How to Properly Read a Compass While Boating

It is imperative to learn how to read a compass for marine navigation because a compass is the most crucial navigational tool aboard a boat. A compass can help point you in the right direction even if you have no reference on the horizon or in the sky (such as the sun or stars). A GPS is awesome because it can show you where you are headed, but only a compass can tell you the direction in which your vessel is pointed…and that, believe me when I tell you…is a VERY different thing.

Ok so, how do you read a compass? It’s simple. First, you need to throw right and left out the window. Those directional aids are relative. North, south, east and west are constant, and constant is a necessity in marine navigation…in any navigation, for that matter.

Next, you need to know about cardinal points. A cardinal point is simply the points halfway in between, such as northeast, northwest, southeast or southwest. Halfway in between those are your secondary cardinal points, such as north-northeast and so on. If someone tells you to head north-northeast, for example, you will have a pretty good idea of what direction you need to go.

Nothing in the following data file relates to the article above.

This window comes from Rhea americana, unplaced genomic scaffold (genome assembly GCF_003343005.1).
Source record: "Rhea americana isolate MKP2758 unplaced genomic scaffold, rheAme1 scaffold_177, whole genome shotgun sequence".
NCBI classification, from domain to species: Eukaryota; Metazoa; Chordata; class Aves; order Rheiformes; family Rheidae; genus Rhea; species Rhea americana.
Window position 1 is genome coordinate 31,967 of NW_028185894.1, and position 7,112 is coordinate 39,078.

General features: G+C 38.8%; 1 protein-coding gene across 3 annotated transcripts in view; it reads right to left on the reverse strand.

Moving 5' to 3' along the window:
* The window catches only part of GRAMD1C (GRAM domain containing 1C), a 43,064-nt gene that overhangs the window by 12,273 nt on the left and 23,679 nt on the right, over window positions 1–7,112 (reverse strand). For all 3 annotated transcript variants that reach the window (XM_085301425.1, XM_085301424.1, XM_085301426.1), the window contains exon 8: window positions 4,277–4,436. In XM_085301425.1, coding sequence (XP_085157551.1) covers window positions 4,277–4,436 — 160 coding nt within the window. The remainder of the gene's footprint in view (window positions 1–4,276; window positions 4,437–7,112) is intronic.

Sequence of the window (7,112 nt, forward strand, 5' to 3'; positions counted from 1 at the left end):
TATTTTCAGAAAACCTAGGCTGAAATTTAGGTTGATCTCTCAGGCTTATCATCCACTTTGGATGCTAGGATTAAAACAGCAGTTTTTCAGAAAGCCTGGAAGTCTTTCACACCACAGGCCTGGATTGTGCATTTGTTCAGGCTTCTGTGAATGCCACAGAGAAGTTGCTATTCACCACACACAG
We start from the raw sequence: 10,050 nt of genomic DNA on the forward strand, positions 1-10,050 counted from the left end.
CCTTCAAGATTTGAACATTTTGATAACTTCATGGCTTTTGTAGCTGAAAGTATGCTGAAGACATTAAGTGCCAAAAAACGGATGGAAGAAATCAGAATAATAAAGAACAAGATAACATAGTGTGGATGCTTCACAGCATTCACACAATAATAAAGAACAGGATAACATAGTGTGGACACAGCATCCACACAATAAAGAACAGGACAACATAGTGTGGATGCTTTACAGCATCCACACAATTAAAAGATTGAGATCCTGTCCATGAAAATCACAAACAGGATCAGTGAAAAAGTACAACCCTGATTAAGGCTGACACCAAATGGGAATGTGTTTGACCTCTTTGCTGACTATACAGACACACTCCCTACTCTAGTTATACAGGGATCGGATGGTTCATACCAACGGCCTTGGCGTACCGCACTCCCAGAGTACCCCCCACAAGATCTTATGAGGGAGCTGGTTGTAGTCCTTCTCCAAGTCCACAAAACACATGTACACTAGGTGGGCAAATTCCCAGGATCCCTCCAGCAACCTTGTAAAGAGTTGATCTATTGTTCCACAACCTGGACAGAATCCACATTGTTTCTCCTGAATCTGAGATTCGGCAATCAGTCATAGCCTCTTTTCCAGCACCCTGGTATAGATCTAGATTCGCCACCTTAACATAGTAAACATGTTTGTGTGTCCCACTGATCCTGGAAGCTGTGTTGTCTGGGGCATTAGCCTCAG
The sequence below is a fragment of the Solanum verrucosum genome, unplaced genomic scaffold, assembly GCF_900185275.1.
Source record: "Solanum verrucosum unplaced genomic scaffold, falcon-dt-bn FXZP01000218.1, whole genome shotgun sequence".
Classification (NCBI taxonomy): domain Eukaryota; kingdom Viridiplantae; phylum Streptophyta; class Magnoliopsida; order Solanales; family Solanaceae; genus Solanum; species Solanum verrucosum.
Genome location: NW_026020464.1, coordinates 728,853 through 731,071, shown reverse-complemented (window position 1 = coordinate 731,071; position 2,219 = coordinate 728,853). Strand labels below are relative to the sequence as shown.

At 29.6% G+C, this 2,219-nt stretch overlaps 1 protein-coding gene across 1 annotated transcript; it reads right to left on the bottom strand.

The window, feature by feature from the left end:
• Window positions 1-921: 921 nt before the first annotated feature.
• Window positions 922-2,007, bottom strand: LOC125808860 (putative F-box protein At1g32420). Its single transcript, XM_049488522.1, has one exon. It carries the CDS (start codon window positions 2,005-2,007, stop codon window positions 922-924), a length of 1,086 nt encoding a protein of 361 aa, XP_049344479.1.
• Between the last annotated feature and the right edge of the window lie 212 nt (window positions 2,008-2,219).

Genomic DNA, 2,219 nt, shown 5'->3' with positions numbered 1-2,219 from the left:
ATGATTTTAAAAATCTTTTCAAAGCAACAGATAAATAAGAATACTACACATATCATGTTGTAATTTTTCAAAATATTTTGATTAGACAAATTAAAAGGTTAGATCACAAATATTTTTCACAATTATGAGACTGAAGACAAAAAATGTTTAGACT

Also, a compass is marked in degrees on the circle that surrounds it. So, if the people at the marina you want to visit say you need to head west, point your boat west. When the needle reads west, you are doing just fine. Then if they have given you a heading of 250 degrees, just make sure you point your boat in the direction that specifically points that compass needle to 250 degrees on that circle…and voila, you will reach your destination as planned!

Oh, and just make certain you keep metal objects away from your compass, as they can mess with the magnetics and give you a false reading. Happy trails!

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